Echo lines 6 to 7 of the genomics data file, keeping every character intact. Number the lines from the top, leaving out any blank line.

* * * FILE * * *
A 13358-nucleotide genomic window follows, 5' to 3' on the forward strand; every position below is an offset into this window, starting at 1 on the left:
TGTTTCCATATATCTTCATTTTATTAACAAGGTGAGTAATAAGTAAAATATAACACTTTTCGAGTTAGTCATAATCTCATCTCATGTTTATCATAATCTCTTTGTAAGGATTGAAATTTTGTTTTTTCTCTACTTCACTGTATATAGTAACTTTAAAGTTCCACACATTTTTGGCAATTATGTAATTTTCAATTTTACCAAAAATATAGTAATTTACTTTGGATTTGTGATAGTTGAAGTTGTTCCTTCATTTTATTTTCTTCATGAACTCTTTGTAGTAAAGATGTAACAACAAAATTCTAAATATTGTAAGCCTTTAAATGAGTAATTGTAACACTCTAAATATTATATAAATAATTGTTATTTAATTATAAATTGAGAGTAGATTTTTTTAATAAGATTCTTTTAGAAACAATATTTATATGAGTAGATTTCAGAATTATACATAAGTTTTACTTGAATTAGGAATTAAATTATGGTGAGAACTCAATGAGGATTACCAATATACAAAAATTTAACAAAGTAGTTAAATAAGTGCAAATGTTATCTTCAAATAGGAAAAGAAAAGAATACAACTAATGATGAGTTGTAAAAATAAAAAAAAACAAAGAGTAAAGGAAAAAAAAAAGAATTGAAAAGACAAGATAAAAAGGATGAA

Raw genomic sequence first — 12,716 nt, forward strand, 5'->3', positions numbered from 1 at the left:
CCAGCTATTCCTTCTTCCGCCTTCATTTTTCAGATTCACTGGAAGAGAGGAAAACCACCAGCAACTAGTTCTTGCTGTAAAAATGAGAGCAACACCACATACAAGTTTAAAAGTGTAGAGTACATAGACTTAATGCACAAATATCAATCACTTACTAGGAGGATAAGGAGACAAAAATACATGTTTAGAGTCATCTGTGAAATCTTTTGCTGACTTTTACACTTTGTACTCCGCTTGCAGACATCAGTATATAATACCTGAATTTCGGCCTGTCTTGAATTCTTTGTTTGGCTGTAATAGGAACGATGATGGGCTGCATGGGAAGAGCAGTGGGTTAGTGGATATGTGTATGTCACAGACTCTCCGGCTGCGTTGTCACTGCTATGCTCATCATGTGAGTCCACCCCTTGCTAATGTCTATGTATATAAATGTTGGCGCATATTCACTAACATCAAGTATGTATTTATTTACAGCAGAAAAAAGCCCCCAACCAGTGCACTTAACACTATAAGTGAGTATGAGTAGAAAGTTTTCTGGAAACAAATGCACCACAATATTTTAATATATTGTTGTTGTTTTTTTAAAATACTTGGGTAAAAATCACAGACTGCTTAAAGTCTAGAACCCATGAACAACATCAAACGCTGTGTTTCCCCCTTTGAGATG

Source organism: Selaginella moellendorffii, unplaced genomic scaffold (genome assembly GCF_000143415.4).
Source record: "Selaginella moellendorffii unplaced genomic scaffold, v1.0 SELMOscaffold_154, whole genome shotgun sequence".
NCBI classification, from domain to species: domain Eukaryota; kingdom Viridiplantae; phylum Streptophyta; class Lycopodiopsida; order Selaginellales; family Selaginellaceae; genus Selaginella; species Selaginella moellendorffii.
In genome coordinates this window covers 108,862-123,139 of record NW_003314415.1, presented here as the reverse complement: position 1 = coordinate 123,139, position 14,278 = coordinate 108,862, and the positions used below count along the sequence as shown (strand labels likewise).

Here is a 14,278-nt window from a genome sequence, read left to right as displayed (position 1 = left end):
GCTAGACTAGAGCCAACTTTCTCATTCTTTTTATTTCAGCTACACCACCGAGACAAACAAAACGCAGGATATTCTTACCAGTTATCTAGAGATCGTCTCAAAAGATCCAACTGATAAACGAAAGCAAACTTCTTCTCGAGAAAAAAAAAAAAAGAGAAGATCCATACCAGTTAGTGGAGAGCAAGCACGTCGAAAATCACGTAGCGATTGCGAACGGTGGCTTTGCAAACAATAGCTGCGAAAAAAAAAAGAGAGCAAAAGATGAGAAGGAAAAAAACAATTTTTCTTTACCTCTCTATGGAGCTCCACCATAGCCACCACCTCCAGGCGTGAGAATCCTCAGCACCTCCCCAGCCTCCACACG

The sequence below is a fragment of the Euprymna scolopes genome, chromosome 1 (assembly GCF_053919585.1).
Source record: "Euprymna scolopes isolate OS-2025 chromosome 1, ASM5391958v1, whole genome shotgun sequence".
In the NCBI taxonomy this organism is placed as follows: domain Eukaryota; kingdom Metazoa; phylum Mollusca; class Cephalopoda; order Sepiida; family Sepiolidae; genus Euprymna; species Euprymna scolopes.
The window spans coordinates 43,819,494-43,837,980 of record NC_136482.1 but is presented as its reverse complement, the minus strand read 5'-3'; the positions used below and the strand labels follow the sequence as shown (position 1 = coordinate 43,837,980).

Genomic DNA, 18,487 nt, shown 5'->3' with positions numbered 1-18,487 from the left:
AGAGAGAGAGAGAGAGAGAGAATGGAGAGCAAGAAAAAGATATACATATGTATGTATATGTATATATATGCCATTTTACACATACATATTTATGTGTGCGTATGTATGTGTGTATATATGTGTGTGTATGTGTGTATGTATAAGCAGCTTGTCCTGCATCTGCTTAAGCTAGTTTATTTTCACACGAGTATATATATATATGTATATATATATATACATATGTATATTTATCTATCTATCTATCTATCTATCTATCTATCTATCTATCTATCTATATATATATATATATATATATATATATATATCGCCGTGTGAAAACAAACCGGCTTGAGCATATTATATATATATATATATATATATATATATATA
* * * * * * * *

Source record: "Selaginella moellendorffii unplaced genomic scaffold, v1.0 SELMOscaffold_154, whole genome shotgun sequence".
NCBI classification, from domain to species: domain Eukaryota; kingdom Viridiplantae; phylum Streptophyta; class Lycopodiopsida; order Selaginellales; family Selaginellaceae; genus Selaginella; species Selaginella moellendorffii.